Food for thought: a fresh use for food waste
The cost of food waste to the Australian economy is estimated to be around $20 billion each year, according to the Department of the Environment. And while households are responsible for the bulk of food waste, the latest government research shows that the commercial and industrial sector dumps 2.2 million tonnes of food waste annually.
Valiant efforts are being made to reduce food waste across the supply chain, with big brands donating surplus food to food relief charities, for example, but often the by-products of food manufacturing pose an even bigger problem, as Dean Turner,CEO of enrich360®, explains.
“For any company making a food product that has any cast-off parts, whether that’s cheese waste or the leftover pineapple water from pizza production, the amount of wastage in these places is massive,” Turner said.
Turner works with businesses of all sizes that produce food and, in effect, generate food waste, whether that’s food manufacturers, restaurants, shopping centre food courts or wineries.
Using a dehydrating machine created by enrich360® these businesses can shrink a batch of food waste by 80-93 per cent.
Produce, coffee grounds, bread, pasta, rice, meat, chicken, fish and even some compostable products can be fed into the dehydrator, which churns and heats the waste food.
The end-product is a pathogen-free biomass that is collected by Turner’s team and used as a fertiliser on Australian farms.
“Once it has gone through the machine, it is obviously reduced in size, it doesn’t smell any longer at all. So, we can collect a lot less, which means there’s less truck movements,” he said.
Turner said the reduction in general waste can help businesses save money on ever-rising landfill costs and is a big win for the environment.
“There’s the cost benefit, and then there’s obviously a massive environmental benefit. If you can reduce the amount of food waste going into landfill, that reduces methane gas which is 25 times more potent than CO2,” Turner said.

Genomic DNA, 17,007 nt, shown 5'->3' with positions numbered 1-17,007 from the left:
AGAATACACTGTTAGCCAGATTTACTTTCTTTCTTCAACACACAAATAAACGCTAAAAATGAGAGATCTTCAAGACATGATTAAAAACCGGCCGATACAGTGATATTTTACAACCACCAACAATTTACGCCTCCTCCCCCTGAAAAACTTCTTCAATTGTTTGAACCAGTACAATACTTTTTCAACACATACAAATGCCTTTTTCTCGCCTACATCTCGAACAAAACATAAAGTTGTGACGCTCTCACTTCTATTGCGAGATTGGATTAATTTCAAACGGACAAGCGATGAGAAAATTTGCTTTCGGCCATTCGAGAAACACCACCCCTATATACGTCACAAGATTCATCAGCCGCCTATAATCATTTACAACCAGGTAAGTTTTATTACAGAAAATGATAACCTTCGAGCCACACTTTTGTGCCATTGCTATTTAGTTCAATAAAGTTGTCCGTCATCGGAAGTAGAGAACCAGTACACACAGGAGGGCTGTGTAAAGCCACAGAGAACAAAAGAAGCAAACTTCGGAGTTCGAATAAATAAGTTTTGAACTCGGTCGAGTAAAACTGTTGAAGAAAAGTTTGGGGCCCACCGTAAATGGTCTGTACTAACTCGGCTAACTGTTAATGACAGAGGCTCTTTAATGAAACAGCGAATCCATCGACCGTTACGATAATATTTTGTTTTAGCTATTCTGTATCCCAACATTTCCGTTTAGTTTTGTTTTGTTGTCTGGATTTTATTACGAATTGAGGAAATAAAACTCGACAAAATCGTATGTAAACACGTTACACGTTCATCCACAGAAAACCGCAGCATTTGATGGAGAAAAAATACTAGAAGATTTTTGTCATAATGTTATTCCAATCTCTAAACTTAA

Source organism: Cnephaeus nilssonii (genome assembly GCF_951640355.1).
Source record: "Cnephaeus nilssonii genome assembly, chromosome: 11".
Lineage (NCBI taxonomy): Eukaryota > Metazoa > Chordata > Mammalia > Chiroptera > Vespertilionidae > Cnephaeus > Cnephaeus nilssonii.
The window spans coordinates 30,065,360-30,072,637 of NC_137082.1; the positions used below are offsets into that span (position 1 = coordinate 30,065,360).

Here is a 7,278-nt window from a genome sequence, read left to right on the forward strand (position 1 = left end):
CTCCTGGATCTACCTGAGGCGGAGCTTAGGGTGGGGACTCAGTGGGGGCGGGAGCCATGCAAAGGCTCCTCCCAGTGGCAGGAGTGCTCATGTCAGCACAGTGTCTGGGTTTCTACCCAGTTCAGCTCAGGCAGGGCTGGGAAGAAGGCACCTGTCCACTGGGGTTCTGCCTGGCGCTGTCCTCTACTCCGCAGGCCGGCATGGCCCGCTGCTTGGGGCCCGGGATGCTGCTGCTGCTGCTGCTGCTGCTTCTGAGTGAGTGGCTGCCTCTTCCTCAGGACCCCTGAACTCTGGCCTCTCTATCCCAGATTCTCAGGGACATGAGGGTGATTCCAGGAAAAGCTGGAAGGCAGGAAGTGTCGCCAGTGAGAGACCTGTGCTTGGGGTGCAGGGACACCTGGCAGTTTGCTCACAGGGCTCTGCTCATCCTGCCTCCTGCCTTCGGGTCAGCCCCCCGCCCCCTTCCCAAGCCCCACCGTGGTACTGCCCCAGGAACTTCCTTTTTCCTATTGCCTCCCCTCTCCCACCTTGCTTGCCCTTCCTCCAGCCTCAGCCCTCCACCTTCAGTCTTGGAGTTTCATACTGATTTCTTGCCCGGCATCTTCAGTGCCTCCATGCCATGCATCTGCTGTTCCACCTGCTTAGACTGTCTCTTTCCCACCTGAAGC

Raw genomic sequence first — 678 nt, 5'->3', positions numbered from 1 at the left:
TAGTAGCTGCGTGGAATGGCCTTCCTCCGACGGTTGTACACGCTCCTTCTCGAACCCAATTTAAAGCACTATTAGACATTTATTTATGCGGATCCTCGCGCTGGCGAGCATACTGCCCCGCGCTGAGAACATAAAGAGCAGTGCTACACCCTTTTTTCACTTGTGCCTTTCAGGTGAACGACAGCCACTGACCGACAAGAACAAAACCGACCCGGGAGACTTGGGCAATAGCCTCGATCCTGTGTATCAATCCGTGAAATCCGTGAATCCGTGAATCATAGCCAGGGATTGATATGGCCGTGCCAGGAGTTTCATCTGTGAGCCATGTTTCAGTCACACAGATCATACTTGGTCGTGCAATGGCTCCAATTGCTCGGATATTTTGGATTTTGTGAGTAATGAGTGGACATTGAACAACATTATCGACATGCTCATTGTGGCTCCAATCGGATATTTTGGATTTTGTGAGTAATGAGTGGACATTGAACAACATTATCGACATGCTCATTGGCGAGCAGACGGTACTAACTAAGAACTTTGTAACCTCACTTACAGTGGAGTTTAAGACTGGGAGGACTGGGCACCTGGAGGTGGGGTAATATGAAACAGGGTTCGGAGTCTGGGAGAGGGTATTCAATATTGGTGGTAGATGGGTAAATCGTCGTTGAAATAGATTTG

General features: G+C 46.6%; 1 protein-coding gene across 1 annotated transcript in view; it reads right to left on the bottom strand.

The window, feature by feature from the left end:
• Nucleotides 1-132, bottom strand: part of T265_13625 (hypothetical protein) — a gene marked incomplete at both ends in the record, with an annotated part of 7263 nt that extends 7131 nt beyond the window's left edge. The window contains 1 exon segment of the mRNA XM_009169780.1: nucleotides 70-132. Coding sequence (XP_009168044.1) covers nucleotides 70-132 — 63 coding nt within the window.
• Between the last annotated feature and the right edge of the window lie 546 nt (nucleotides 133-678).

By removing the excess water from the food, the process also generates steam which is condensed into green standard recycled water.
“Instead of paying your waste collector to take food wastewater to landfill, you’re actually taking the water out with the potential of that going straight into the drain or being captured for reuse.”
The machines vary in size from one that can process 22-33 kilos per day to one that can manage 1.1 tonne, ideal for large food manufacturers.
With consumers showing increased interest in sustainability practices in business, the system can also have a positive marketing impact. Enrich360® has created a certification program, approved by the ACCC, that can be applied anywhere in the food chain.
“Once the business is up and running with the program, we come in and audit them, and then issue them with the certification. We have promotional material to support that certification so that they can communicate to the customers that they’re doing the right thing for the environment,” Turner said.
enrich360® is based in Melbourne and operates in New South Wales, Queensland, Victoria and Tasmania. To find out more click here.